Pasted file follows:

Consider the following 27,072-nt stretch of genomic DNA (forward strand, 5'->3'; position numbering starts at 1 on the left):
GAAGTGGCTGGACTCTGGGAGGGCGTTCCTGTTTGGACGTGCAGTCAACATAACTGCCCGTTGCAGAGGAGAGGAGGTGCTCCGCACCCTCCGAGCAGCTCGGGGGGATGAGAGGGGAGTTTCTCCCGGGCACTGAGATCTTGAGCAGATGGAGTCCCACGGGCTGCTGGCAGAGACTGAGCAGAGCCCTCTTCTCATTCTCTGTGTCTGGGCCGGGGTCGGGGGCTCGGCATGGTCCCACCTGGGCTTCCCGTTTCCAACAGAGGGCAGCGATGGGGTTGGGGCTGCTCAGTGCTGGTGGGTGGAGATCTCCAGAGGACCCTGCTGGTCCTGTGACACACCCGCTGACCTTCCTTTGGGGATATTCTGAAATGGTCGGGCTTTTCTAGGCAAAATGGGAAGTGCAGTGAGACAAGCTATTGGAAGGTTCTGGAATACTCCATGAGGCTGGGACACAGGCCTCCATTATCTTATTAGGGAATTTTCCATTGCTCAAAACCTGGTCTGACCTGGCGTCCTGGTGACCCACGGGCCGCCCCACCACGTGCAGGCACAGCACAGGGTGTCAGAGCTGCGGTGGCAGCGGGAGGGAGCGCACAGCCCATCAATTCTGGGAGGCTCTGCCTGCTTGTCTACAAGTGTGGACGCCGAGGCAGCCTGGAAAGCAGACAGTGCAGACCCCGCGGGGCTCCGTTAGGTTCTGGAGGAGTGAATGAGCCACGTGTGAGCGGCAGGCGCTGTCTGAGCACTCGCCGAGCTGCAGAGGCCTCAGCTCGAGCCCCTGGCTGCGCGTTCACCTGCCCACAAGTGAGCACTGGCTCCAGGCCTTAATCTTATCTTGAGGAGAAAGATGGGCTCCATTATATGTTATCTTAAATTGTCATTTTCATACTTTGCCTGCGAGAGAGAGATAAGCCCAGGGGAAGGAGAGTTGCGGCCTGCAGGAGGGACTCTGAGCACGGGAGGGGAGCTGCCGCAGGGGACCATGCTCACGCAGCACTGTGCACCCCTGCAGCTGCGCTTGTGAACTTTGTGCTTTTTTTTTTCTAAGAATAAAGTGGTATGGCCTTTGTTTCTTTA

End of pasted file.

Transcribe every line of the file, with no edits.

Consider the following 27,072-nt stretch of genomic DNA (forward strand, 5'->3'; position numbering starts at 1 on the left):
GAAGTGGCTGGACTCTGGGAGGGCGTTCCTGTTTGGACGTGCAGTCAACATAACTGCCCGTTGCAGAGGAGAGGAGGTGCTCCGCACCCTCCGAGCAGCTCGGGGGGATGAGAGGGGAGTTTCTCCCGGGCACTGAGATCTTGAGCAGATGGAGTCCCACGGGCTGCTGGCAGAGACTGAGCAGAGCCCTCTTCTCATTCTCTGTGTCTGGGCCGGGGTCGGGGGCTCGGCATGGTCCCACCTGGGCTTCCCGTTTCCAACAGAGGGCAGCGATGGGGTTGGGGCTGCTCAGTGCTGGTGGGTGGAGATCTCCAGAGGACCCTGCTGGTCCTGTGACACACCCGCTGACCTTCCTTTGGGGATATTCTGAAATGGTCGGGCTTTTCTAGGCAAAATGGGAAGTGCAGTGAGACAAGCTATTGGAAGGTTCTGGAATACTCCATGAGGCTGGGACACAGGCCTCCATTATCTTATTAGGGAATTTTCCATTGCTCAAAACCTGGTCTGACCTGGCGTCCTGGTGACCCACGGGCCGCCCCACCACGTGCAGGCACAGCACAGGGTGTCAGAGCTGCGGTGGCAGCGGGAGGGAGCGCACAGCCCATCAATTCTGGGAGGCTCTGCCTGCTTGTCTACAAGTGTGGACGCCGAGGCAGCCTGGAAAGCAGACAGTGCAGACCCCGCGGGGCTCCGTTAGGTTCTGGAGGAGTGAATGAGCCACGTGTGAGCGGCAGGCGCTGTCTGAGCACTCGCCGAGCTGCAGAGGCCTCAGCTCGAGCCCCTGGCTGCGCGTTCACCTGCCCACAAGTGAGCACTGGCTCCAGGCCTTAATCTTATCTTGAGGAGAAAGATGGGCTCCATTATATGTTATCTTAAATTGTCATTTTCATACTTTGCCTGCGAGAGAGAGATAAGCCCAGGGGAAGGAGAGTTGCGGCCTGCAGGAGGGACTCTGAGCACGGGAGGGGAGCTGCCGCAGGGGACCATGCTCACGCAGCACTGTGCACCCCTGCAGCTGCGCTTGTGAACTTTGTGCTTTTTTTTTTCTAAGAATAAAGTGGTATGGCCTTTGTTTCTTTA